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Title: Thirteen O'Clock
Author: Kornbluth, Cyril M. (1924-1958)
Date of first publication (this version): 1954
Date of first publication (original version): February 1941
Edition used as base for this ebook: The Explorers. Short Stories by C. M. Kornbluth. New York: Ballantine Books, 1954
Date first posted: 19 September 2016
Date last updated: 19 September 2016
Project Gutenberg Canada ebook #1355

This ebook was produced by Al Haines and Mark Akrigg

Publisher's Note: We have made two corrections to the text in the printed edition.
(1) In the fifth paragraph of the story, we have corrected "Peter pocked around in the box" to "Peter poked around in the box".
(2) In part II of the story, we have corrected "He frozenly" to "The man stared frozenly". Our corrections match exactly the text of the first edition (Stirring Science Stories, February 1941).

As part of the conversion of the book to its new digital format, we have made certain minor adjustments in its layout. All of the author's original text has been included.

Thirteen O'Clock

by C. M. Kornbluth


Peter Packer folded the carpenter's rule and rose from his knees, brushing dust from the neat crease of his serge trousers. No doubt of it—the house had a secret attic room. Peter didn't know anything about sliding panels or hidden buttons; in the most direct way imaginable he lifted the axe he had brought and crunched it into the wall.

On his third blow he holed through. The rush of air from the darkness was cool and sweet. Smart old boy, his grandfather, thought Peter. Direct ventilation all over the house—even in a false compartment. He chopped away heartily, the hollow strokes ringing through the empty attic and down the stairs.

He could have walked through the hole erect when he was satisfied with his labors; instead he cautiously turned a flashlight inside the space. The beam was invisible; all dust had long since settled. Peter grunted. The floor seemed to be sound. He tested it with one foot, half in, half out of the hidden chamber. It held.

The young man stepped through easily, turning the flash on walls and floor. The room was not large, but it was cluttered with a miscellany of objects—chests, furniture, knick-knacks and what-nots. Peter opened a chest, wondering about pirate gold. But there was no gold, for the thing was full to the lid with chiffons in delicate hues. A faint fragrance of musk filled the air; sachets long since packed away were not entirely gone.

Funny thing to hide away, thought Peter. But Grandfather Packer had been a funny man—having this house built to his own very sound plans, waiting always on the Braintree docks for the China and India Clippers and what rare cargo they might have brought. Chiffons! Peter poked around in the box for a moment, then closed the lid again. There were others.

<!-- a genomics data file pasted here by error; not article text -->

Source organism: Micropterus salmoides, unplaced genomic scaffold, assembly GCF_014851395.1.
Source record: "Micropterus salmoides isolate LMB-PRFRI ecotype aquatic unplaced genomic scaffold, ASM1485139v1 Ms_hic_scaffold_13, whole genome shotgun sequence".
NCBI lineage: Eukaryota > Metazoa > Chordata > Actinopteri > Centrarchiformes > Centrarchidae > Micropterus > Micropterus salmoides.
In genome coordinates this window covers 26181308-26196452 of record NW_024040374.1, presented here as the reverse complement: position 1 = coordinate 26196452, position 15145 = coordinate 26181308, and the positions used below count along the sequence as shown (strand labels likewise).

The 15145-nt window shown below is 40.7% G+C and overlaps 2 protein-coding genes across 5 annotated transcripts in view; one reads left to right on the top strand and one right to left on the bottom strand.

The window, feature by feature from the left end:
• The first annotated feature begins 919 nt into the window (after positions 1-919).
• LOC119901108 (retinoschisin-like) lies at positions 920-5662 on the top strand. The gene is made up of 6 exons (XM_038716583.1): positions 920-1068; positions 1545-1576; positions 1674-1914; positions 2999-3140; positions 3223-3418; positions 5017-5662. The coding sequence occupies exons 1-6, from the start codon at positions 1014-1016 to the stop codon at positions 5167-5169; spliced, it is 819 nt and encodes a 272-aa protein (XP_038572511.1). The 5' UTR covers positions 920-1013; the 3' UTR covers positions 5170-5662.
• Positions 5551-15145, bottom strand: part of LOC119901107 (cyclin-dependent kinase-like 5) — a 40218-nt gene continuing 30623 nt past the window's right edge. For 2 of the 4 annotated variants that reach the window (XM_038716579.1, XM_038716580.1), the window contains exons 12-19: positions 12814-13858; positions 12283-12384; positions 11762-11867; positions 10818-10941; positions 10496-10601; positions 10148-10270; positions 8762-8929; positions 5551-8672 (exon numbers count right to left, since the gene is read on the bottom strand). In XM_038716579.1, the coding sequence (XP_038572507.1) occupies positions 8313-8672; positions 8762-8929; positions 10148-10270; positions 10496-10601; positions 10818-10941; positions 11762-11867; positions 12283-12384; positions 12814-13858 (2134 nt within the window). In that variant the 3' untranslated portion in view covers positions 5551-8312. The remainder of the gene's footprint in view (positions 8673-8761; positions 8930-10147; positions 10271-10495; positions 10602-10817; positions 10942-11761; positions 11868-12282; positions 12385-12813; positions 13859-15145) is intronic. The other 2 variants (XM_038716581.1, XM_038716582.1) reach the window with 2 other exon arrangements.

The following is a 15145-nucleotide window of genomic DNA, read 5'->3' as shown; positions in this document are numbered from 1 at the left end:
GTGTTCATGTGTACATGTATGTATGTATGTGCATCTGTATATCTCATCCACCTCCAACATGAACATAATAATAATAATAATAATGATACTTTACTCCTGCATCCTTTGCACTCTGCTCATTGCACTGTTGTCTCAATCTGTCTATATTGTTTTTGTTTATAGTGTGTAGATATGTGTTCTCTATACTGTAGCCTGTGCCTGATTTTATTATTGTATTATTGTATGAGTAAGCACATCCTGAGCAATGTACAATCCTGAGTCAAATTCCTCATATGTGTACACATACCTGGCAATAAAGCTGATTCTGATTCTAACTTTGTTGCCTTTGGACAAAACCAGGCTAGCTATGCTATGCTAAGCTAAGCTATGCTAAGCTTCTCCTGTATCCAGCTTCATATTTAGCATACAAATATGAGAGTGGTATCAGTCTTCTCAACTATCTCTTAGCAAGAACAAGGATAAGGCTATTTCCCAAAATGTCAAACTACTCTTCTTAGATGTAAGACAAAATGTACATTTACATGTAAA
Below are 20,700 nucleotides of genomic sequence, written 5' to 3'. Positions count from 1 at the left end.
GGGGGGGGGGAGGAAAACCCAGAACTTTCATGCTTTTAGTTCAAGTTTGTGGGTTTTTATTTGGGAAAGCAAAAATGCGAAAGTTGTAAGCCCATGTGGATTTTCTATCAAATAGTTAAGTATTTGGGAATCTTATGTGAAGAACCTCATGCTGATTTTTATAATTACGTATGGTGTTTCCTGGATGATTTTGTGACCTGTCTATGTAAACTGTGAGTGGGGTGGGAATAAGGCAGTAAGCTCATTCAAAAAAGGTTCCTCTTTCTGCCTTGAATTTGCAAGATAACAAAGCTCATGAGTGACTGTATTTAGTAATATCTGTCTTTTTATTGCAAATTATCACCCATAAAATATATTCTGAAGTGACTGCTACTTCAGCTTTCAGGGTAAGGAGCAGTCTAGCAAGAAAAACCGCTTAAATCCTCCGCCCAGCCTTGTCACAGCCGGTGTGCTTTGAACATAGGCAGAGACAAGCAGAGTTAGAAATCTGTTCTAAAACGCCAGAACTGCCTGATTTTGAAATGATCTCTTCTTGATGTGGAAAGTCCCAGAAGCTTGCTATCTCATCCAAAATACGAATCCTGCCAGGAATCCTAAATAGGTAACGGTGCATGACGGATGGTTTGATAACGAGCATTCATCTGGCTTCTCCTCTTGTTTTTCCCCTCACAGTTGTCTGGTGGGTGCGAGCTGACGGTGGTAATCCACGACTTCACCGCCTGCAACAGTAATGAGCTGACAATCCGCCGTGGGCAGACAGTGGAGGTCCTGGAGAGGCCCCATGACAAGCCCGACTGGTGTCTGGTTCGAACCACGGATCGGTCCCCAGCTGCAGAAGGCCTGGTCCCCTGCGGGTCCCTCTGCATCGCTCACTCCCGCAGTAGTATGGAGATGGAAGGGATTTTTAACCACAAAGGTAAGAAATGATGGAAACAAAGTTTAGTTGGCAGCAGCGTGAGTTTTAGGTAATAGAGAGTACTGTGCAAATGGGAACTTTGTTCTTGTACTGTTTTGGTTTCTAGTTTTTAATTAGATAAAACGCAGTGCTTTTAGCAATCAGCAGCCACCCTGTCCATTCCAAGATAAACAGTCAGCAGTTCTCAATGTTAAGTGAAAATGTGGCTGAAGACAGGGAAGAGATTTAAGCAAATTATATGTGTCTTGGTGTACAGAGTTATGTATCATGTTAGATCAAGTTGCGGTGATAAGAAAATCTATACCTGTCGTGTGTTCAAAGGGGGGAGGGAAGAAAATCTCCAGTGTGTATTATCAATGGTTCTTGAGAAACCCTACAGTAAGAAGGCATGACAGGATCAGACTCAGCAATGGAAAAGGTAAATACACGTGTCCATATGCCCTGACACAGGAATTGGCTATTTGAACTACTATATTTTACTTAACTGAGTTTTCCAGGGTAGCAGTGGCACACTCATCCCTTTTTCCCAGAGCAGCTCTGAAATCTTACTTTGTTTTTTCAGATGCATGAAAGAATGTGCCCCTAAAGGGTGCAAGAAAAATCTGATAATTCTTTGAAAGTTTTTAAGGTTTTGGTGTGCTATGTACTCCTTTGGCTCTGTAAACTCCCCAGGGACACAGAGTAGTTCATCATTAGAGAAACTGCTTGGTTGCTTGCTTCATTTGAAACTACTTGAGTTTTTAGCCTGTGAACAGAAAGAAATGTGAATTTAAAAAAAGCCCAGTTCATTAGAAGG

He turned the beam of the light on a wall lined with shelves. Pots of old workmanship—spices and preserves, probably. And a clock. Peter stared at the clock. It was about two by two by three feet—an unusual and awkward size. The workmanship was plain, the case of crudely finished wood. And yet there was something about it—his eyes widened as he realized what it was. The dial showed thirteen hours!

Between the flat figures XII and I there was another—an equally flat XIII. What sort of freak this was the young man did not know. Vaguely he conjectured on prayer-time, egg-boiling and all the other practical applications of chronometry. But nothing he could dredge up from his well-stored mind would square with this freak. He set the flash on a shelf and hefted the clock in his arms, lifting it easily.

This, he thought, would bear looking into. Putting the light in his pocket he carried the clock down the stairs to his second-floor bedroom. It looked strangely incongruous there, set on a draftsman's table hung with rules and T squares. Determinedly Peter was beginning to pry open the back with a chisel, when it glided smoothly open without tooling. There was better construction in the old timeplace than he had realized. The little hinges were still firm and in working order. He peered into the works and ticked his nail against one of the chimes. It sounded sweet and clear. The young man took a pair of pliers. Lord knew where the key was, he thought, as he began to wind the clock. He nudged the pendulum. Slowly it got under way, ticking loudly. The thing had stopped at 12:59. That would be nearly one o'clock in any other time-piece; on this the minute hand crept slowly toward the enigmatic XIII.

Peter wound the striking mechanism carefully, and watched as a little whir sounded. The minute hand met the Roman numeral, and with a click the chimes sounded out in an eerie, jangling discord. Peter thought with sudden confusion that all was not well with the clock as he had thought. The chimes grew louder, filling the little bedroom with their clang.